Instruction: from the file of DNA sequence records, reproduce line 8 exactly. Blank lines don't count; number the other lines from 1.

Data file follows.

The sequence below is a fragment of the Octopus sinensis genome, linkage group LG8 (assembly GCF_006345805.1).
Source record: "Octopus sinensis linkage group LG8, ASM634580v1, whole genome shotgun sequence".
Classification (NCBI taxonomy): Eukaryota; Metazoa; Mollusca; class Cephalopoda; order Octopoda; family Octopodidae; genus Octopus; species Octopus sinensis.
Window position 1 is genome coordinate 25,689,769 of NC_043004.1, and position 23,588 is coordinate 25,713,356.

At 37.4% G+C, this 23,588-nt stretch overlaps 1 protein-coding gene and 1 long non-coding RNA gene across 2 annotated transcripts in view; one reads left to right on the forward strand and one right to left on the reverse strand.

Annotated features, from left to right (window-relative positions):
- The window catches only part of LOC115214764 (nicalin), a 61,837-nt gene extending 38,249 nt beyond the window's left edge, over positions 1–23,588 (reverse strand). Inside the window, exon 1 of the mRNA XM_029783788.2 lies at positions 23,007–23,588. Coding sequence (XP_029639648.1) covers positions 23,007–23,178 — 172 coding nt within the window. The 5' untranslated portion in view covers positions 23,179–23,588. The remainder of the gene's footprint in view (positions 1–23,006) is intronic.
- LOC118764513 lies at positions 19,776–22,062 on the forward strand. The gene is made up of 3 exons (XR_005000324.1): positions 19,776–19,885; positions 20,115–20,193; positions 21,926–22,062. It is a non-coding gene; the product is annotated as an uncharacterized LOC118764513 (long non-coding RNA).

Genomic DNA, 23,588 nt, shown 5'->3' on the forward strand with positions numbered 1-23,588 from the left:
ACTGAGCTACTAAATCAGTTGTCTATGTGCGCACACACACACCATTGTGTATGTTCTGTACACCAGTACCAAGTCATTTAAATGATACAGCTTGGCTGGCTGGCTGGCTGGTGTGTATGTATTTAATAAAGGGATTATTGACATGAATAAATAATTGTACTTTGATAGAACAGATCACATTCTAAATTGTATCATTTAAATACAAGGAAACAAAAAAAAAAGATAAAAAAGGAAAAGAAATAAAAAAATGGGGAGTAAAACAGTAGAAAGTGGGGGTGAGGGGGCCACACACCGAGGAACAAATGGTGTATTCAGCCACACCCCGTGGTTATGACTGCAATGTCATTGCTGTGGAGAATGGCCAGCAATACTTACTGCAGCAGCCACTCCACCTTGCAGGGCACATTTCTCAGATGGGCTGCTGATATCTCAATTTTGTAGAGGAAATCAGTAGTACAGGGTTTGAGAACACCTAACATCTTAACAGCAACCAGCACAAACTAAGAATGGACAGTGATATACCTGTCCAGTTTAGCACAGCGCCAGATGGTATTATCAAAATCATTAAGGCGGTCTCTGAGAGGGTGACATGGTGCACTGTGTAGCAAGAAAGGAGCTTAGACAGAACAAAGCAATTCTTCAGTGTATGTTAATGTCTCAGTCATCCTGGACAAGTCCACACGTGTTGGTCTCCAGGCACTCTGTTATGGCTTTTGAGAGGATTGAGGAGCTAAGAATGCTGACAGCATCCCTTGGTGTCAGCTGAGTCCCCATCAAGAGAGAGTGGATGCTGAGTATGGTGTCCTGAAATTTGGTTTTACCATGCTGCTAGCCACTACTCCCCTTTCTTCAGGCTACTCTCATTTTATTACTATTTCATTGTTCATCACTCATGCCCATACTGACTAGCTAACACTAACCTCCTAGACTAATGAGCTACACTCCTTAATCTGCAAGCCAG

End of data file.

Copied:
- LOC118764513 lies at positions 19,776–22,062 on the forward strand. The gene is made up of 3 exons (XR_005000324.1): positions 19,776–19,885; positions 20,115–20,193; positions 21,926–22,062. It is a non-coding gene; the product is annotated as an uncharacterized LOC118764513 (long non-coding RNA).